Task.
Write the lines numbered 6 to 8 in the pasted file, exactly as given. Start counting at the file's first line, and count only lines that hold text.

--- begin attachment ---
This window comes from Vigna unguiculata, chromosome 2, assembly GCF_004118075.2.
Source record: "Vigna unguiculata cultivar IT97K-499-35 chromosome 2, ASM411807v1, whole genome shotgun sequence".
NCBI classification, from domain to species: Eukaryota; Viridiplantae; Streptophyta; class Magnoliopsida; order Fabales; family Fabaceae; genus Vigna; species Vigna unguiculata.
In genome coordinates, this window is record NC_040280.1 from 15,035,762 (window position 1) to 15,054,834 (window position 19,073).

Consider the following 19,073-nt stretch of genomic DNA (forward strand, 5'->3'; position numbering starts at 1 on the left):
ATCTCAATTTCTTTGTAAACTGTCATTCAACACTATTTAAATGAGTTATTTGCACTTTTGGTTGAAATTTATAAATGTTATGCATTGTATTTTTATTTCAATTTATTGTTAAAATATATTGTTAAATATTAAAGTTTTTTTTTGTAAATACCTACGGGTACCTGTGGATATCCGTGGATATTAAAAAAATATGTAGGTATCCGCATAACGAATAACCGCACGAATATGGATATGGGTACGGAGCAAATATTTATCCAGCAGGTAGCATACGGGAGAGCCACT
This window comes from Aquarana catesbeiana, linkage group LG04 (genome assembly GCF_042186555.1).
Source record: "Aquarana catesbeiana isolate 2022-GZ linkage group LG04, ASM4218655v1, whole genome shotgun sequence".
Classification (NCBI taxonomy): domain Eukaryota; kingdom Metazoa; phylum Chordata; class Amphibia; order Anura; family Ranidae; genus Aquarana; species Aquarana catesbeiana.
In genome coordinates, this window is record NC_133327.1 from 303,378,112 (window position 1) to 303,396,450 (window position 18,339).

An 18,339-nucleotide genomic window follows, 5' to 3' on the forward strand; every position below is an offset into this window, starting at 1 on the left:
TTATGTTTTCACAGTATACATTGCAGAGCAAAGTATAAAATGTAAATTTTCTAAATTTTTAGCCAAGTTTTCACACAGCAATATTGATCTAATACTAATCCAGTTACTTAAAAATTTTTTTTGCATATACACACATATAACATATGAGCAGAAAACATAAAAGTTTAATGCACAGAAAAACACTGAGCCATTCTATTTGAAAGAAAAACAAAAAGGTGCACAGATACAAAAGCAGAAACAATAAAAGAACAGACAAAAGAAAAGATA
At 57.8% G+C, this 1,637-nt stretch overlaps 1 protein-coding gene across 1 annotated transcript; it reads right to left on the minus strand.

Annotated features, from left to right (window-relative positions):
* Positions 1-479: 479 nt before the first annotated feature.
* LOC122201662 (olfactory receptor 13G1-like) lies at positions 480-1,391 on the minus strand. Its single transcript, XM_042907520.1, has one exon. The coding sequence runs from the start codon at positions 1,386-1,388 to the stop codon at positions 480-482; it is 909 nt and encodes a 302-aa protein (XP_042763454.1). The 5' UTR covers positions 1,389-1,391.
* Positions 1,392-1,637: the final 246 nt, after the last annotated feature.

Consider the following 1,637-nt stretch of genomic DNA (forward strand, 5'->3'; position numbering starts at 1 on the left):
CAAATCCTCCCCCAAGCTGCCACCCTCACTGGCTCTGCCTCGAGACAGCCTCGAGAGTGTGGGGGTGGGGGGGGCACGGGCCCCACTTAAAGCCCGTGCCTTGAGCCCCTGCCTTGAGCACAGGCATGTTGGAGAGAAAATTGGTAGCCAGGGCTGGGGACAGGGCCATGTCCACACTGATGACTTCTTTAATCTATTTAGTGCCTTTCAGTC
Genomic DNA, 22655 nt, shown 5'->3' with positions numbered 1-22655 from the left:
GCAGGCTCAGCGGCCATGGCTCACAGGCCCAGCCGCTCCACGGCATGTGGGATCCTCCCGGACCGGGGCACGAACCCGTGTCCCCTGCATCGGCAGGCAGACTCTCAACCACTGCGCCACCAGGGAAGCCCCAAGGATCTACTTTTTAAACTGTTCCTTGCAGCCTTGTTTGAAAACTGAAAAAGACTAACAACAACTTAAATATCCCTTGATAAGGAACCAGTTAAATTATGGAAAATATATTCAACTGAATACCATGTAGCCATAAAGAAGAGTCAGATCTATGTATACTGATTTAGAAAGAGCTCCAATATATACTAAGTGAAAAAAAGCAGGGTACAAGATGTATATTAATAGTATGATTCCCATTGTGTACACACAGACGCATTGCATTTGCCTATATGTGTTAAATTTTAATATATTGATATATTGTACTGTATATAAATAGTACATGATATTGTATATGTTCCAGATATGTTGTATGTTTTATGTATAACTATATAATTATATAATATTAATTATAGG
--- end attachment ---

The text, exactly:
ATCTCAATTTCTTTGTAAACTGTCATTCAACACTATTTAAATGAGTTATTTGCACTTTTGGTTGAAATTTATAAATGTTATGCATTGTATTTTTATTTCAATTTATTGTTAAAATATATTGTTAAATATTAAAGTTTTTTTTTGTAAATACCTACGGGTACCTGTGGATATCCGTGGATATTAAAAAAATATGTAGGTATCCGCATAACGAATAACCGCACGAATATGGATATGGGTACGGAGCAAATATTTATCCAGCAGGTAGCATACGGGAGAGCCACT
This window comes from Aquarana catesbeiana, linkage group LG04 (genome assembly GCF_042186555.1).
Source record: "Aquarana catesbeiana isolate 2022-GZ linkage group LG04, ASM4218655v1, whole genome shotgun sequence".